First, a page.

Humpback Whale Migration

Humpback Whale Migration - Exactly Where Do They Disappear?

The longest and the heaviest of whales, the humpback whales, are a sight to watch as they slap the water with their flippers and disappear into the deep ocean. The migration of these whales is a very well-known fact and many take interest to witness it. Let's learn more about it.
This magnificent whale is found swimming in both the hemispheres and makes an interesting subject to study for many researchers and scientists. These whales are among the baleen whale species and are 50 feet long carrying around 30 to 40 tons of weight. Their yearly migration of 25,000 kilometers and melodious cries have made them very popular and their migration process has become one of the greatest attractions for people around the world. As these are among the most fascinating marine creatures, they remain targets of the whaling industry, which has drastically brought down their number. Even getting hit by the ships, tangled in fishing nets, and oil leakages have resulted in the reduction in the population of these whales.
These whales derive their names from their big humps and black dorsal fins. Tubercles, also called hair follicles, cover the head and the lower jaw of the whale. One of the amusing facts of these whales is that they have unique patterns on their pictorial fins which can make identification for each whale easy. They have around 270 - 400 baleen plates, which measure around 18 inches. As the whale surfaces to breathe it blows out water 10-20 feet high. The calves are as long as their mother's head, which is around 20 foot and weigh around 2 tons.
Migration Process
The habitat of these whales keeps changing as they can easily adapt to different temperatures. Migration happens due to many reasons. With the approach of winter they turn towards temperate waters for breeding purposes and that's when they travel several kilometers together. Every year many humpbacks travel to different waters as per their need. Pregnant females usually travel to warmer water areas in order to build up their blubber reserves to provide nutrition for their unborn calf. Even females that have given birth a few days prior, travel to regain their energy levels. The other type of humpbacks are young ones that are not ready to migrate, but are usually accompanied by grown up males and females to the Caribbean in order to mate.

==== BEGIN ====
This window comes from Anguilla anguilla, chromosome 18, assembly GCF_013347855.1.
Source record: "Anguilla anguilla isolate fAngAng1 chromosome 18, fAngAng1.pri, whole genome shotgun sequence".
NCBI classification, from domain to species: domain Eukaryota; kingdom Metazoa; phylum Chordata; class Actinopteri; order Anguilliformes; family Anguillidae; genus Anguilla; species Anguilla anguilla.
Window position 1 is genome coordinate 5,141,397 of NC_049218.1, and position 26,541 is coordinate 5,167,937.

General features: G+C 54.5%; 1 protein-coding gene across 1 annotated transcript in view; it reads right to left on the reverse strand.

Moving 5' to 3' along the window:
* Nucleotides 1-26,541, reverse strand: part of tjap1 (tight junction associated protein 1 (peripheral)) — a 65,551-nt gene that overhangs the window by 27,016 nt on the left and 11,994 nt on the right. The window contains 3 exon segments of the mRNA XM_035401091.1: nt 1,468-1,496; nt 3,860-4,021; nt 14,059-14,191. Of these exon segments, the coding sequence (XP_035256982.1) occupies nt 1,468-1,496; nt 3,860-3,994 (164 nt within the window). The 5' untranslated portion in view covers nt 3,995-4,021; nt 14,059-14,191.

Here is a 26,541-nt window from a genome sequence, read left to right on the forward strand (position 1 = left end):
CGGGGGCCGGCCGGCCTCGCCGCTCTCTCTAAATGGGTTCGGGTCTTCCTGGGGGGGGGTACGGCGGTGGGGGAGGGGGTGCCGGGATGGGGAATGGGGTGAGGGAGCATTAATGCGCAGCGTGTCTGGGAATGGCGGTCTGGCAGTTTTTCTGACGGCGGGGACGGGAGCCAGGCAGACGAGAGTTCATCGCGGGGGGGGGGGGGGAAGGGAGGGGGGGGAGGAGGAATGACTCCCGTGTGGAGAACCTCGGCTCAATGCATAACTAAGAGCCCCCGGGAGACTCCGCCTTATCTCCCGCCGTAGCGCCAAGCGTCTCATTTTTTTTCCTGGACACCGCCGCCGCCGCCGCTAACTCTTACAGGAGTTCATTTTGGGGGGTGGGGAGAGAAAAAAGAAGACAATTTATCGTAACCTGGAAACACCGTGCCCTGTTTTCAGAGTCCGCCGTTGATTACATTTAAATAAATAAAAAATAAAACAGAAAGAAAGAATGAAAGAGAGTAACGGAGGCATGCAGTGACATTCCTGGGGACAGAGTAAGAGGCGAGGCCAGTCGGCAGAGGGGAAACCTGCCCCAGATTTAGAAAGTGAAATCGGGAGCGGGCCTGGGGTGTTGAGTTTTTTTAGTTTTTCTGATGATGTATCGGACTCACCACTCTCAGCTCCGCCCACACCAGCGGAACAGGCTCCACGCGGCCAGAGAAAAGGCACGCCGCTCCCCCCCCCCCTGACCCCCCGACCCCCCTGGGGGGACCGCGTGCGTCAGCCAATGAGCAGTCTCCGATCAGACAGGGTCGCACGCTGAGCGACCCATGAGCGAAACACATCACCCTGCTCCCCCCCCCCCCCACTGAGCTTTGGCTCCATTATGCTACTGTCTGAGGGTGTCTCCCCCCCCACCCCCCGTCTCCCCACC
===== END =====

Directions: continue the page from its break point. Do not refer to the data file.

Some humpbacks refuse to migrate due to plenty of food available where they are already dwelling. After being in the Caribbean these whales then head to different feeding grounds. Some common places these whales go to are Gulf of St. Lawrence, Gulf of Maine, Newfoundland-Labrador and Iceland. Some whales return to the same region they migrated from.
Some whales migrate from the Brazilian and African coasts to the southern ocean, while some prefer quieter water areas and migrate to the Hawaiian Islands. Many pregnant females who are approaching the end of their gestation period, come to the Hawaiian Islands to give birth. Later they often travel to southeastern Alaska.
More Facts
The gestation period for these whales lasts up to 11 to 12 months. They breed once in two or three years. As the female humpbacks migrate to warmer waters, it is a tedious task to return to the original place as they mainly have to travel with their newborn calves. To safeguard their young ones, the humpbacks have to swim close to the coasts. Whales are believed to live up to 50-60 years. Humpbacks prefer to live alone, but for the sake of feeding, they mainly live together for certain period of time.
The courtship is an amazing and intriguing sight. The process of courtship begins sometime in winter. A group of around twenty males gather around a female and try their luck with the female. Spy hopping, tail and fin slapping and breaching are certain gestures that the male tries to flaunt to attract the female. Even the most talked about humpback song plays a vital role in courtship. The long song of the humpbacks lasts up to 10-20 minutes and involves different sounds in one long cry. As per the research these whales are also known to produce grunts, barks, groans and snorts.
The whale migration has pulled many spectators towards them. However, these frequent whale touring has disturbed the habitats of these charismatic whales. As the young ones are becoming the victims of their predators, the bigger whales have to struggle for their survival. It is important to take necessary steps to save these marine creature as they would soon reach the verge of extinction.
Group of humpback whales
Humpback Whale
Humpback Whale Jumping